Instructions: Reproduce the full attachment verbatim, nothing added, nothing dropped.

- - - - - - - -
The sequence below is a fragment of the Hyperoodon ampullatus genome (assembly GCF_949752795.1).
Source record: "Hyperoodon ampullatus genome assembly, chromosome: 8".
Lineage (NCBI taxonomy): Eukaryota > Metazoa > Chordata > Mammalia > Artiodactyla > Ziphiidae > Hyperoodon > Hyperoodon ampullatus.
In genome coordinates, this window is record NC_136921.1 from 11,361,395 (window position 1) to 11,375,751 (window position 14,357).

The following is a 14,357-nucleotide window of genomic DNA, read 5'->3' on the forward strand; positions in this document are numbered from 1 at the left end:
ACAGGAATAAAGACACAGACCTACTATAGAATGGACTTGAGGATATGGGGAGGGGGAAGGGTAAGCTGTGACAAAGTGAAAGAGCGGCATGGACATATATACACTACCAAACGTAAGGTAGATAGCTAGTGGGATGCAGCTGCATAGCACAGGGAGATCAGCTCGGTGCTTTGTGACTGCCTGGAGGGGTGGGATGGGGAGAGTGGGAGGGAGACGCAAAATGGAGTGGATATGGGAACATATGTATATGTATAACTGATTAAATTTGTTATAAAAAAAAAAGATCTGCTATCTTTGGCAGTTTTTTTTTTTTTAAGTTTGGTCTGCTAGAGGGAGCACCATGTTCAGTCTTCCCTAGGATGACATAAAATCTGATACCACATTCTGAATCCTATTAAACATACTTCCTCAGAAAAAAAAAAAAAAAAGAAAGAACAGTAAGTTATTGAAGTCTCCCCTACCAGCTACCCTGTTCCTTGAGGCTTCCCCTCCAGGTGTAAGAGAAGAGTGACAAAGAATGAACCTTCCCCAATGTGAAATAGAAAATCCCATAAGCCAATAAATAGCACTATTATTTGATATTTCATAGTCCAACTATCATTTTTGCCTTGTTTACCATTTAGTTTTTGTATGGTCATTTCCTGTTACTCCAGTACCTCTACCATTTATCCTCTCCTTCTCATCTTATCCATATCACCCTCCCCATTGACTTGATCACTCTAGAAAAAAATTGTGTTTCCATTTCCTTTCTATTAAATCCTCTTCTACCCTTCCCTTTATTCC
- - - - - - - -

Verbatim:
The sequence below is a fragment of the Hyperoodon ampullatus genome (assembly GCF_949752795.1).
Source record: "Hyperoodon ampullatus genome assembly, chromosome: 8".
Lineage (NCBI taxonomy): Eukaryota > Metazoa > Chordata > Mammalia > Artiodactyla > Ziphiidae > Hyperoodon > Hyperoodon ampullatus.
In genome coordinates, this window is record NC_136921.1 from 11,361,395 (window position 1) to 11,375,751 (window position 14,357).

The following is a 14,357-nucleotide window of genomic DNA, read 5'->3' on the forward strand; positions in this document are numbered from 1 at the left end:
ACAGGAATAAAGACACAGACCTACTATAGAATGGACTTGAGGATATGGGGAGGGGGAAGGGTAAGCTGTGACAAAGTGAAAGAGCGGCATGGACATATATACACTACCAAACGTAAGGTAGATAGCTAGTGGGATGCAGCTGCATAGCACAGGGAGATCAGCTCGGTGCTTTGTGACTGCCTGGAGGGGTGGGATGGGGAGAGTGGGAGGGAGACGCAAAATGGAGTGGATATGGGAACATATGTATATGTATAACTGATTAAATTTGTTATAAAAAAAAAAGATCTGCTATCTTTGGCAGTTTTTTTTTTTTTAAGTTTGGTCTGCTAGAGGGAGCACCATGTTCAGTCTTCCCTAGGATGACATAAAATCTGATACCACATTCTGAATCCTATTAAACATACTTCCTCAGAAAAAAAAAAAAAAAAGAAAGAACAGTAAGTTATTGAAGTCTCCCCTACCAGCTACCCTGTTCCTTGAGGCTTCCCCTCCAGGTGTAAGAGAAGAGTGACAAAGAATGAACCTTCCCCAATGTGAAATAGAAAATCCCATAAGCCAATAAATAGCACTATTATTTGATATTTCATAGTCCAACTATCATTTTTGCCTTGTTTACCATTTAGTTTTTGTATGGTCATTTCCTGTTACTCCAGTACCTCTACCATTTATCCTCTCCTTCTCATCTTATCCATATCACCCTCCCCATTGACTTGATCACTCTAGAAAAAAATTGTGTTTCCATTTCCTTTCTATTAAATCCTCTTCTACCCTTCCCTTTATTCC